LI woman in pet torture case held on $100K bail

(AP) - A judge ordered a New York woman heldon $100,000 bail Friday after prosecutors cited evidence that someof the 42 dead animals buried in her yard had been tortured, withduct tape around their mouths or signs that they had drowned.

Sharon McDonough, 43, had been free without bail after herNovember arrest on misdemeanor charges, but she was taken away inhandcuffs after her appearance Friday in Suffolk County Court inCentral Islip.

McDonough faces "the likelihood of a felony indictment," saidJohn Cortes, assistant district attorney. Authorities initiallyfound 20 dogs buried behind her Selden home in early November; asubsequent search Dec. 8 uncovered another 22 dead animals.

Necropsies found evidence the animals had been abused, Cortessaid.

"There are indications this defendant did kill these animals,"District Judge Paul Hensley said in setting bail. "I believe theimpulse to flee will become irresistible."

Defense attorney James D'Angelo said his client is not guiltyand was shocked by the judge's ruling, and indicated she isunlikely to be able to post bail.

"I don't feel there was a significant change incircumstances," D'Angelo said. "She's made each and every courtappearance. She's presumed to be innocent. I am very disappointedwith the judge's decision today."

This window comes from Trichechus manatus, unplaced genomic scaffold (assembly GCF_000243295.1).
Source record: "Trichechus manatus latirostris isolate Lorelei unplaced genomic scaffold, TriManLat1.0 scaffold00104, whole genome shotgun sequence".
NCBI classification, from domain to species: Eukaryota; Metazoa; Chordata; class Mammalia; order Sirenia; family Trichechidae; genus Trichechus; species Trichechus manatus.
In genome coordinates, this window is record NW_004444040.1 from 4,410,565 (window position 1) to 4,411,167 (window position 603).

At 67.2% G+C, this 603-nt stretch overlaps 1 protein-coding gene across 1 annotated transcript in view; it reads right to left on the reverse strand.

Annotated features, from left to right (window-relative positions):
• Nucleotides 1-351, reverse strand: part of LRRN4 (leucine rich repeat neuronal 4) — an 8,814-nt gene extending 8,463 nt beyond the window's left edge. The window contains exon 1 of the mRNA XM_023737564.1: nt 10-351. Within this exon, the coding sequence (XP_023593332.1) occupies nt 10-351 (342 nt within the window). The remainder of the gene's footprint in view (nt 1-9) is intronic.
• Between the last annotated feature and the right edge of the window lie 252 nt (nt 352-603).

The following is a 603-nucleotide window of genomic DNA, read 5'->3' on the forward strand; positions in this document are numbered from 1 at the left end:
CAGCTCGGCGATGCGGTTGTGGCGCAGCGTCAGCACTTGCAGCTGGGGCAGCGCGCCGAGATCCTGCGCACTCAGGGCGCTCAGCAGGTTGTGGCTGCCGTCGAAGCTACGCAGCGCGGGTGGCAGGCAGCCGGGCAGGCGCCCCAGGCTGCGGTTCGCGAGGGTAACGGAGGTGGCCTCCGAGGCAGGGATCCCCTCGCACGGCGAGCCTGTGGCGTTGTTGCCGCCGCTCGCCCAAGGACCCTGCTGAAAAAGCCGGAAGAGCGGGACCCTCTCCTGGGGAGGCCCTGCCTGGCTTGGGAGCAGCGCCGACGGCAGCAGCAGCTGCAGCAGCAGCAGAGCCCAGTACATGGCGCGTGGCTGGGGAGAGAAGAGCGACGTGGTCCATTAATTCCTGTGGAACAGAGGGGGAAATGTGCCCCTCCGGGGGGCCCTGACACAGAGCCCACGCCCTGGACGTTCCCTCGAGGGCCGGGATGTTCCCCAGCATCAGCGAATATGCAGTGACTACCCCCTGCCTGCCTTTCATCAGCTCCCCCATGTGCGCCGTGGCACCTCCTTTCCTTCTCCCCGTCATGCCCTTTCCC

McDonough has been charged with abusing five dogs and a catfound alive in her home. A shepherd mix, a beagle mix, an Italiangreyhound, a cocker spaniel mix, a pug and a tabby cat were livingin wretched cages, authorities said.

After McDonough's arrest, some neighbors feared the worst forpets that disappeared in recent months. But Roy Gross of theSuffolk County Society for the Prevention of Cruelty to Animalslater concluded that McDonough probably bought the animals oradopted them through shelters and other traditional outlets.

Cortes confirmed those findings at Friday's court session.

A Family Court judge has removed custody of McDonough's sixdaughters, ranging in age from 18 months to 13 years.

That judge held a status hearing earlier Friday. After learningthat McDonough had not seen her daughters since her arrest, JudgeAndrew Tolentino ordered Child Protective Services to organize animmediate visit.

However, after McDonough was taken into custody, D'Angeloconceded that any visit would probably be postponed.

Douglas McDonough, 21, turned in his mother on Nov. 5. Hedescribed the home as "a concentration camp for the animals" andclaimed he and some of his siblings were present when animals wereabused and killed.

He was in the courtroom when Hensley made the bail order butdeclined to comment afterward.

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